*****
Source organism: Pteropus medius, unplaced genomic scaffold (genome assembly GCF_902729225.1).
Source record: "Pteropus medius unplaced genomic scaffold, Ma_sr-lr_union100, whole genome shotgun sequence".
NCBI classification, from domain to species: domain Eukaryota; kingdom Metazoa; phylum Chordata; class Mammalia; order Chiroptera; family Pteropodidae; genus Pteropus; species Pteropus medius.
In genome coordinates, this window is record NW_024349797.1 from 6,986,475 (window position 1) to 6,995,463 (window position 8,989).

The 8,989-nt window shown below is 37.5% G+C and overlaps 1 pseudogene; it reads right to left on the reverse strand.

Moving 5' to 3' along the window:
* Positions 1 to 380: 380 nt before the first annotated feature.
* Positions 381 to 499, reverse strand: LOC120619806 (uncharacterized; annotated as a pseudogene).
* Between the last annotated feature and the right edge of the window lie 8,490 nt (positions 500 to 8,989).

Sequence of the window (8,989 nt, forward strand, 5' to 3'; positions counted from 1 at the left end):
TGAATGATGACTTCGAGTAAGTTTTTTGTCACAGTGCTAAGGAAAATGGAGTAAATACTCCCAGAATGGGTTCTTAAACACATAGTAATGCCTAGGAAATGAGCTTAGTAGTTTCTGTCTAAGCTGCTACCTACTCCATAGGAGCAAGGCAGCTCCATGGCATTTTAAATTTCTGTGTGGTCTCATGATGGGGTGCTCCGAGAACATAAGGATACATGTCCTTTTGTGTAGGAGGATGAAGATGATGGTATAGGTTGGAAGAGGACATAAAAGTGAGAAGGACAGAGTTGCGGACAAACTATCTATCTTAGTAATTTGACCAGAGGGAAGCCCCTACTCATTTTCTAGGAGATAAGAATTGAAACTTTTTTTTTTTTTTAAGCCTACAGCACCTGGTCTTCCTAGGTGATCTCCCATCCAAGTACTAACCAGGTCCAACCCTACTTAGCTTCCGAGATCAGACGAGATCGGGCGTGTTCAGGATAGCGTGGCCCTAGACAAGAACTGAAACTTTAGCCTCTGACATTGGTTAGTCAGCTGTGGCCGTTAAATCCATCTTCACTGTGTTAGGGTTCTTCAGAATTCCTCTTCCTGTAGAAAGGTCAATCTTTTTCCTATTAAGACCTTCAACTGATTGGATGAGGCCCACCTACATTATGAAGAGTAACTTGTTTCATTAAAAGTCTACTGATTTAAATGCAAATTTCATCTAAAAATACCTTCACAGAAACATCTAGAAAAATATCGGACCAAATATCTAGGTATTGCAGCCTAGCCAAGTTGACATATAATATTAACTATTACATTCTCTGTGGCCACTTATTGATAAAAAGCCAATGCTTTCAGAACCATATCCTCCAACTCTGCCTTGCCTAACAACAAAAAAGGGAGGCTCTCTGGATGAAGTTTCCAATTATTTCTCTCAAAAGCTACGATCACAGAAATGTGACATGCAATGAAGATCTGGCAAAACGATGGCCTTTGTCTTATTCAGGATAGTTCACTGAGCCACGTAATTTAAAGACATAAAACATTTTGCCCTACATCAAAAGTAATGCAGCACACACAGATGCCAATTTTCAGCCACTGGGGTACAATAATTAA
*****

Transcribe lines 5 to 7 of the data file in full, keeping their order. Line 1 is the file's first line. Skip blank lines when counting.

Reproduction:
The 8,989-nt window shown below is 37.5% G+C and overlaps 1 pseudogene; it reads right to left on the reverse strand.

Moving 5' to 3' along the window:
* Positions 1 to 380: 380 nt before the first annotated feature.